I'm Dan Muise, a Ph.D. Candidate at Stanford's Communication Department. I'm also a Massachusetts native, amateur musician, former radio host, narrator-for-hire, proud uncle, English tutor, travel enthusiast, and various other identifiers. My current research is listed below. I'm responsive to emails, and always happy to talk.
I study how smartphones change our encounters with -- and reactions to -- political information. This broadly includes news consumption, with an emphasis on political development, and trust in public goods. I've had a contextual focus on Myanmar, where I've worked as a radio host, teacher, and researcher, as well as the Southeast Asian region broadly. I currently work with large-scale passively-collected communication data -- screenshots and Facebook activity -- and I am running two online field experiments in 2018.
Muise, Daniel and Pan, Jennifer. 2018. "Online Field Experiments." Asian Journal of Communication 1-18. (DOI)
Kingsley, David and Daniel Muise. 2017. "More Talk, Less Need for Monitoring."The Journal of Experimental Political Science 1-19. (DOI)
Muise, Daniel and Kobbi Nissim. 2016. "Differential Privacy in Descriptive Statistics: a Guidebook for Social Scientists." Privacy Tools for Sharing Research Data Project. (online access)
Lu, Y., Muise D., Pan, J., Reeves, B. (2018, May). Micro-Level Natural Interaction with Information Systems: An International Screenshot Ethnography. International Communication Association's 68th Annual Conference , Prague, Czech Republic.
Muise, Daniel, Byron Reeves and Jennifer Pan. 2017. ``What is News?'' Realigning the News Definition with Millions of Consumer Screenshots.â€ Computation + Journalism Symposium. Northwestern University.. 2017. (online access)
Muise, Daniel. 2016. ``Information Communication Technology in Myanmar under the Theory of Innovative Enterprise'' Student Southeast Asian Studies Conference. Northern Illinois University.. 2016. (online access, latest version)
Muise, Daniel, Kobbi Nissim, Mark Bun, Victor Balcer. 2015. ``Differentially Private Cumulative Distribution Function Evaluation and Development.'' NSF Site Visit to the `Privacy Tools for Sharing Research Data' Project. John A. Paulson School of Engineering and Applied Science, Harvard University.. 2015.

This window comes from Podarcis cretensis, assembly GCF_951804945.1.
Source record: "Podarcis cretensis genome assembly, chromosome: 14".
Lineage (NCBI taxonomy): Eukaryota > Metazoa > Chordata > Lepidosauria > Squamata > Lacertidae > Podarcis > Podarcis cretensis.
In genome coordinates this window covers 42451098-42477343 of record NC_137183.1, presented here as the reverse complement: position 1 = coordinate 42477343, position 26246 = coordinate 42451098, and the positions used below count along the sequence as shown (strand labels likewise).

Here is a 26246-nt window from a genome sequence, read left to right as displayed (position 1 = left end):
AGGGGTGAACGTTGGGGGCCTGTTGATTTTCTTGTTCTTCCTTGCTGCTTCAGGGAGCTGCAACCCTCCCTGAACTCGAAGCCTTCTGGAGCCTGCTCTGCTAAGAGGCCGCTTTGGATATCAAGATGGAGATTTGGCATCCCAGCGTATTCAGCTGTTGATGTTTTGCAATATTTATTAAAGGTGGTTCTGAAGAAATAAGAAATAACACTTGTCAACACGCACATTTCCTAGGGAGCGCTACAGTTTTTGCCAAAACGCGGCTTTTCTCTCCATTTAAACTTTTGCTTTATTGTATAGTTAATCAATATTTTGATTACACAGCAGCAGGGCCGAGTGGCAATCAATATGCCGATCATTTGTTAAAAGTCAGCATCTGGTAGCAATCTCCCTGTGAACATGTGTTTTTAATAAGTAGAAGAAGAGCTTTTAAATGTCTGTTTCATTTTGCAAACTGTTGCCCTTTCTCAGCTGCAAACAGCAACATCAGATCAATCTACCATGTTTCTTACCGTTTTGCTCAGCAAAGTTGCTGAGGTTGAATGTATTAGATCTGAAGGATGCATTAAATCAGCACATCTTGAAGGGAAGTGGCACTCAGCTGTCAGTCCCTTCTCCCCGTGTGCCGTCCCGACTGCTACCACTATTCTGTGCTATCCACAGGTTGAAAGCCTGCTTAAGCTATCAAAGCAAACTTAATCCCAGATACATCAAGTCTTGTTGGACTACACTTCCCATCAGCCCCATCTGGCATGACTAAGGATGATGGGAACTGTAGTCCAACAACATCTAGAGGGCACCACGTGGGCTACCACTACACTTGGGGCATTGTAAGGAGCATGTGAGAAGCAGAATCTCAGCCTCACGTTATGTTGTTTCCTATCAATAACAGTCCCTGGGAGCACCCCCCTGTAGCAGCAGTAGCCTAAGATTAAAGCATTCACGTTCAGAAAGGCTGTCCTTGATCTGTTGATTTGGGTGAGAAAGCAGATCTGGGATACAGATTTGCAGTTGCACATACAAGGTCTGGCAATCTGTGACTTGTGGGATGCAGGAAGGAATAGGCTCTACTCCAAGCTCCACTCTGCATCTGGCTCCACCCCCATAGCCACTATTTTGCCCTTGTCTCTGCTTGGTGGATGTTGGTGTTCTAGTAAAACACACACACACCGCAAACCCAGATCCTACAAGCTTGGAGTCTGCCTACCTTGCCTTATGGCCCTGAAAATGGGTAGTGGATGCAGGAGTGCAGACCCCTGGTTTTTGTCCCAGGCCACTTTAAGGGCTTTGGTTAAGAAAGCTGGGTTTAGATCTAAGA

Muise, Daniel, Kobbi Nissim, Georgios Kellaris. 2016. CDF.PSIdekick: Public R Package for Evaluating, Visualizing and Comparing Algorithms for Creating Differentially Private Cumulative Distribution Functions and Probability Densities. Available on CRAN repositories. . 2015. (CRAN)
I'm a member of the Screenomics Lab at Stanford, where we use millions of passively-collected screenshots to analyze content consumption and media behavior. I have three roles in this lab:
I grew up in lovely Haverhill, Massachusetts
In 2012, I was accepted to the University of Massachusetts-Lowell on a full scholarship, earning two degrees in Political Science and Economics.
I was lucky to be part of many projects in college, such as the Honors Ambassador Council , with whom I hosted TEDx Lowell. Throughout college, I received multiple research grants to work as an assistant to professors in the Political Science Departments and Economics Departments.
In 2014, I traveled to Myanmar for the first of several times, played ukulele live on air at Mandalay FM, and have been studying the country since.
Starting in 2015, I was a research assistant at Harvard University's John A. Paulson School of Engineering and Applied Science. There, I designed empirical tests for privacy algorithms. Gary King, a notable methodologist in our field, was a PI on the project.
Now, I'm a PhD student at Stanford, and will be one until 2021. I'm always interested in collaborations or interesting ideas.
I also travel; it's important.
Lastly, I'd be remiss to not thank all the people who've helped me get where I am. This list is by no means exhaustive.